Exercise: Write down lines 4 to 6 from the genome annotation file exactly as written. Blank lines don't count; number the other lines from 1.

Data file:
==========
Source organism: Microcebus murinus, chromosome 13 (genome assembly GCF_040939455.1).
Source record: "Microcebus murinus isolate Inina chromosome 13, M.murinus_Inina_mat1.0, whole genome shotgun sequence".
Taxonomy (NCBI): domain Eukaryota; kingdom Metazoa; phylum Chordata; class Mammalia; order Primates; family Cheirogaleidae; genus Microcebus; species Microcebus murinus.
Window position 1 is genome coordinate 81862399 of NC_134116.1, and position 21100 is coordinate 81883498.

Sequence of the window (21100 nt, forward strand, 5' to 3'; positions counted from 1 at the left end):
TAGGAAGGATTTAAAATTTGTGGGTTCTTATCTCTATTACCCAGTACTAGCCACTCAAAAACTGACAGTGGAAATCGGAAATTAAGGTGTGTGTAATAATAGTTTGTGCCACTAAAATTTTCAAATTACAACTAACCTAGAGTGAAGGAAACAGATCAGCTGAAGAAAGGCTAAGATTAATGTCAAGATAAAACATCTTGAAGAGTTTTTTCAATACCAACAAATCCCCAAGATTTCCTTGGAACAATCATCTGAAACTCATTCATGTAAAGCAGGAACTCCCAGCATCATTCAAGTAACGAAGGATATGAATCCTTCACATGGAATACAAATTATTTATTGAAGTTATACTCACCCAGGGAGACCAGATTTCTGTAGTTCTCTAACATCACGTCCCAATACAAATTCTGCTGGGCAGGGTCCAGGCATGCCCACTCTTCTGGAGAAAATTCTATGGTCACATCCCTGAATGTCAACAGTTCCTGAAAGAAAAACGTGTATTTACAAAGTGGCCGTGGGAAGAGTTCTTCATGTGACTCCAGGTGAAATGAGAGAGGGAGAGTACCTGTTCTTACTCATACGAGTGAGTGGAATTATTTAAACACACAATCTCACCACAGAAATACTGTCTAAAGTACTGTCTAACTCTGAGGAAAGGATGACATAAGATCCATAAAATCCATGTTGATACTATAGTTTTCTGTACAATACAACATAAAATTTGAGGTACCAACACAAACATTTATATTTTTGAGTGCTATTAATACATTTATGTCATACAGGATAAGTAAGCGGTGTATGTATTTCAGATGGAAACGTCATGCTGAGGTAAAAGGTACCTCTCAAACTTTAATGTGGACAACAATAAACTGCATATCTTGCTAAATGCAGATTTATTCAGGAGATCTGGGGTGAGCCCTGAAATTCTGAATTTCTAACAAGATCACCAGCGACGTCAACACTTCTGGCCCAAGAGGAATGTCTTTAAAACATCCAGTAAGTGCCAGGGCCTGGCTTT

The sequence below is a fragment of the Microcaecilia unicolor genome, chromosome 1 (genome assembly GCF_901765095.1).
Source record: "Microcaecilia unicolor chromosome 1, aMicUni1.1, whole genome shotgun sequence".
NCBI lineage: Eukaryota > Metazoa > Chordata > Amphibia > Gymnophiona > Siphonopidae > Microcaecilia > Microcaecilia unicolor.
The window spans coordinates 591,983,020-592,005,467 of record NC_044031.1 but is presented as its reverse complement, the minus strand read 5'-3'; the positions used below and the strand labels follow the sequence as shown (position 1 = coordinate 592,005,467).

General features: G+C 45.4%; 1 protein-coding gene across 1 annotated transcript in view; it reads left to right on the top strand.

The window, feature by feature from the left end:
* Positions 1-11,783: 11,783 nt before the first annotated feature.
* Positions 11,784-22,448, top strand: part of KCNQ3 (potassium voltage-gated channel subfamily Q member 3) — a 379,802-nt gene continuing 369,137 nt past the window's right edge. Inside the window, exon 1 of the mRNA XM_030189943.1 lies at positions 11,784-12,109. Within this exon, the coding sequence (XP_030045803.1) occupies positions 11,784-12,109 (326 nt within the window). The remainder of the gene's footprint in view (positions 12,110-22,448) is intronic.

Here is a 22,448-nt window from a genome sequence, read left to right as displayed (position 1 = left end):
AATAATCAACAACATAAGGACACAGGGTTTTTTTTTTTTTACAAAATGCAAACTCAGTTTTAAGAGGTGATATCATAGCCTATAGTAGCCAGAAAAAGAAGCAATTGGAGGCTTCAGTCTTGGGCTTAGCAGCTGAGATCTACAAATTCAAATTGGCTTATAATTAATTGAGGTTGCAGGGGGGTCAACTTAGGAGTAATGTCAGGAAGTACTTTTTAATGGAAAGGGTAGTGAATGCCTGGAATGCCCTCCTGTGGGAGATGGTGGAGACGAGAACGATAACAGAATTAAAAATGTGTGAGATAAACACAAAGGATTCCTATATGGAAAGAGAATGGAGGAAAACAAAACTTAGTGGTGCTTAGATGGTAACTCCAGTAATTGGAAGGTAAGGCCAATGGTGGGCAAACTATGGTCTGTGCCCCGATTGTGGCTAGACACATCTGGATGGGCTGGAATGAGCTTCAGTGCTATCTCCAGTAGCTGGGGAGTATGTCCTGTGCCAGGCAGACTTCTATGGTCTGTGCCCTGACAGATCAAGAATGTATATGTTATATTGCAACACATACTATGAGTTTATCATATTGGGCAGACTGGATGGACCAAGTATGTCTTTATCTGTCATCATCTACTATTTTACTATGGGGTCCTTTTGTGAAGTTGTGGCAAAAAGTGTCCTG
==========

Window position 1 is genome coordinate 81862399 of NC_134116.1, and position 21100 is coordinate 81883498.

Sequence of the window (21100 nt, forward strand, 5' to 3'; positions counted from 1 at the left end):
TAGGAAGGATTTAAAATTTGTGGGTTCTTATCTCTATTACCCAGTACTAGCCACTCAAAAACTGACAGTGGAAATCGGAAATTAAGGTGTGTGTAATAATAGTTTGTGCCACTAAAATTTTCAAATTACAACTAACCTAGAGTGAAGGAAACAGATCAGCTGAAGAAAGGCTAAGATTAATGTCAAGATAAAACATCTTGAAGAGTTTTTTCAATACCAACAAATCCCCAAGATTTCCTTGGAACAATCATCTGAAACTCATTCATGTAAAGCAGGAACTCCCAGCATCATTCAAGTAACGAAGGATATGAATCCTTCACATGGAATACAAATTATTTATTGAAGTTATACTCACCCAGGGAGACCAGATTTCTGTAGTTCTCTAACATCACGTCCCAATACAAATTCTGCTGGGCAGGGTCCAGGCATGCCCACTCTTCTGGAGAAAATTCTATGGTCACATCCCTGAATGTCAACAGTTCCTGAAAGAAAAACGTGTATTTACAAAGTGGCCGTGGGAAGAGTTCTTCATGTGACTCCAGGTGAAATGAGAGAGGGAGAGTACCTGTTCTTACTCATACGAGTGAGTGGAATTATTTAAACACACAATCTCACCACAGAAATACTGTCTAAAGTACTGTCTAACTCTGAGGAAAGGATGACATAAGATCCATAAAATCCATGTTGATACTATAGTTTTCTGTACAATACAACATAAAATTTGAGGTACCAACACAAACATTTATATTTTTGAGTGCTATTAATACATTTATGTCATACAGGATAAGTAAGCGGTGTATGTATTTCAGATGGAAACGTCATGCTGAGGTAAAAGGTACCTCTCAAACTTTAATGTGGACAACAATAAACTGCATATCTTGCTAAATGCAGATTTATTCAGGAGATCTGGGGTGAGCCCTGAAATTCTGAATTTCTAACAAGATCACCAGCGACGTCAACACTTCTGGCCCAAGAGGAATGTCTTTAAAACATCCAGTAAGTGCCAGGGCCTGGCTTT